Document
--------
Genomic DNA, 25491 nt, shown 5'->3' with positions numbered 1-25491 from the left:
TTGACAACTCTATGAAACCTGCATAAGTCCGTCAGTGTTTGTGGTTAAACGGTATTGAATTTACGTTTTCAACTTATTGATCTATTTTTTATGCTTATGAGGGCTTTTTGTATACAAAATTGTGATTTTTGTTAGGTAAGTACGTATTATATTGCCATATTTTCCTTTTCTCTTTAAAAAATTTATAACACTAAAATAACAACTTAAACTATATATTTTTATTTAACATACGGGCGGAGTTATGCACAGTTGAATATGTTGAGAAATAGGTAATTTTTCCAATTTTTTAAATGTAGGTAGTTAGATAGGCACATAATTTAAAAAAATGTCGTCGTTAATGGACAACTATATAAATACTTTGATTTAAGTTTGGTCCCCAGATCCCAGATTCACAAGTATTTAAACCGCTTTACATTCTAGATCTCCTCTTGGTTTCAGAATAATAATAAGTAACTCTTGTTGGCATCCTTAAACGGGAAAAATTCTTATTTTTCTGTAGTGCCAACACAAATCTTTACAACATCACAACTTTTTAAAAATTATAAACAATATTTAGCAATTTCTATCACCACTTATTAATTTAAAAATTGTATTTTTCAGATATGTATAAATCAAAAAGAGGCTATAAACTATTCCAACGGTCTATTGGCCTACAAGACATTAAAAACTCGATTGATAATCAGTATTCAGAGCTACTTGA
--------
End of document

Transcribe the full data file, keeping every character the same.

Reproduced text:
Genomic DNA, 25491 nt, shown 5'->3' with positions numbered 1-25491 from the left:
TTGACAACTCTATGAAACCTGCATAAGTCCGTCAGTGTTTGTGGTTAAACGGTATTGAATTTACGTTTTCAACTTATTGATCTATTTTTTATGCTTATGAGGGCTTTTTGTATACAAAATTGTGATTTTTGTTAGGTAAGTACGTATTATATTGCCATATTTTCCTTTTCTCTTTAAAAAATTTATAACACTAAAATAACAACTTAAACTATATATTTTTATTTAACATACGGGCGGAGTTATGCACAGTTGAATATGTTGAGAAATAGGTAATTTTTCCAATTTTTTAAATGTAGGTAGTTAGATAGGCACATAATTTAAAAAAATGTCGTCGTTAATGGACAACTATATAAATACTTTGATTTAAGTTTGGTCCCCAGATCCCAGATTCACAAGTATTTAAACCGCTTTACATTCTAGATCTCCTCTTGGTTTCAGAATAATAATAAGTAACTCTTGTTGGCATCCTTAAACGGGAAAAATTCTTATTTTTCTGTAGTGCCAACACAAATCTTTACAACATCACAACTTTTTAAAAATTATAAACAATATTTAGCAATTTCTATCACCACTTATTAATTTAAAAATTGTATTTTTCAGATATGTATAAATCAAAAAGAGGCTATAAACTATTCCAACGGTCTATTGGCCTACAAGACATTAAAAACTCGATTGATAATCAGTATTCAGAGCTACTTGA